Life with J.S. Bach
My parents had a record player and a handful of records. One each by Frank Sinatra, Dinah Shore, Steve Lawrence and Eydie Gorme, Louis Armstrong, and Judy Garland, plus a couple of Cuban rhumba and cha cha dance albums. Also a boxed set of Guimar Novaes playing Chopin, which had been a Book of the Month Club bonus. When I was in high school, I added a couple of Barbra Streisand records. And that’s it. I listened endlessly to all of these, lying on the living room floor at night, in the dark. I’m sure these performers, and the music they performed, profoundly affected my musical shaping, at least as much as the piano lessons I took and the school and church choirs in which I sang.
My mother helped me to buy my own portable record player when I went to college. I took the family records with me, and started to buy a few of my own at the college book store. Sergio Mendes; Blood, Sweat, and Tears; Simon and Garfunkel. I also ventured into “classical” music-- Kirsten Flagstad, Elisabeth Schwarzkopf, Dietrich Fischer-Dieskau; and a two-record set of the J.S. Bach motets, sung by an English choir, whose name I never paid attention to and don’t remember. These Bach recordings absolutely blew my mind, as we used to say. I played them repeatedly, for myself, for friends, while I studied, while we sat around my room drinking beer on Friday and Saturday nights. Though I went to a Lutheran College, we did not sing Bach in our choirs-- so these recordings were my formative introduction to Bach’s vocal style and works. Thanks goodness the performances were excellent: they made creases in my brain which I would never be able to erase.
My favorite of the motets was Komm, Jesu, komm, BWV 229. From the very beginning, it appealed to me as a perfectly balanced evocation of world weariness and pain, answered by joyous affirmation, faith and hope. I expect that most college-age students feel a good deal of the former, and it was exaggerated by the events and struggles of that time. The Viet Nam War, the civil rights struggle, the deaths of Martin Luther King and Robert Kennedy, the Kent State killings, formed the matrix of my college years, and I know that I, at least, felt little hope and joy in considering the future. I didn’t know that Bach’s motet was thought to have been composed for a funeral, but I surely felt that my world was preparing to die, and his text, written by Paul Thymich, greatly appealed to me:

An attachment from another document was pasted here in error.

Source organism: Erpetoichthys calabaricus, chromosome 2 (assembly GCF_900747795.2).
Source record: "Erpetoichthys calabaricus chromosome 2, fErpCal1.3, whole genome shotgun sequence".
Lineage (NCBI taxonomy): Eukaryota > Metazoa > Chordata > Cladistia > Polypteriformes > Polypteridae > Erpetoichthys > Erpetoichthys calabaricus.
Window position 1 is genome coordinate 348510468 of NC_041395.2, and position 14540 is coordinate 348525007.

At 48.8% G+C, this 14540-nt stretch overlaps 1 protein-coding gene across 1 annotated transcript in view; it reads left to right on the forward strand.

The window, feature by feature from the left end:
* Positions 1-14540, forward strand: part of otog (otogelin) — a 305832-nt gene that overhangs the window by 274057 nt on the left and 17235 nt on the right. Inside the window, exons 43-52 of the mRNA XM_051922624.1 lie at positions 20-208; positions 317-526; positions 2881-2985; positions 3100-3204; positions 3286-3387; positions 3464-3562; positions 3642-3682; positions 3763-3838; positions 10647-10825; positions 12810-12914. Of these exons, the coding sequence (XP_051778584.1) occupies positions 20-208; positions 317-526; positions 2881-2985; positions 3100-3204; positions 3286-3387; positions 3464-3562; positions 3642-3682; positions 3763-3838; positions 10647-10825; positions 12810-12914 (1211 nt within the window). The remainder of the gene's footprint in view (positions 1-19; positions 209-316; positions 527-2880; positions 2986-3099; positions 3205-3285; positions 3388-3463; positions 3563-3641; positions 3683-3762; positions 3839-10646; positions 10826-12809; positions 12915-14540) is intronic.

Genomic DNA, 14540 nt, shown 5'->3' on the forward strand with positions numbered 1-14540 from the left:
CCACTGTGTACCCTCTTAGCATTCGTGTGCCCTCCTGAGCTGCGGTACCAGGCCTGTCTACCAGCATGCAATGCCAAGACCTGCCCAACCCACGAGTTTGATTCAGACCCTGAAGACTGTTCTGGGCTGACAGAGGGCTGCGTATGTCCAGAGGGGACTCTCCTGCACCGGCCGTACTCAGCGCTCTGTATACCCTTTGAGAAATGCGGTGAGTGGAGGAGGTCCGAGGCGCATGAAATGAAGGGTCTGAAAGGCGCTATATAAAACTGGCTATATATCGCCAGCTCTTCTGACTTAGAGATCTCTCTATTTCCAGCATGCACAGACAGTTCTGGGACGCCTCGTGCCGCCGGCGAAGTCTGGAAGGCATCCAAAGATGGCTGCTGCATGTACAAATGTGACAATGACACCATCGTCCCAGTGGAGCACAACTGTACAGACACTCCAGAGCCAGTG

Come, Jesus, come,
my body is weary,
my strength wanes more and more,
I long for your peace;
the sour path becomes too difficult for me!
Come, come, I will yield myself to you;
you are the true path, truth and life.
It was quite easy to see, and hear, that each line of text was matched to an appropriate musical idea, and to follow the progression of feeling from the darkness of the opening to the soaring lyricism of the final line. There was nothing abstract or ambiguous about it. This clarity really appealed to me then, and continues to do so, now. The difficulty of the piece is not in understanding it, but in executing it: the writing is so dense and complex, polyphonically, harmonically; the articulation so precise and demanding. The choir really has to be firing on all cylinders, and very sure-footed, to pull this off. Though very short-- the motet lasts about eight and a half minutes—the piece really qualifies as a major work and must be treated so, rehearsed as such, if it is to receive an effective performance.
I count it as my great luck, that I happened upon this piece so early in my life. It has accompanied me, as singer and as conductor, throughout my adult musical career. I have grown through it, and witnessed the impact it has on others. I am grateful to have yet another opportunity to perform it this spring, on Chorale’s June 9 concert.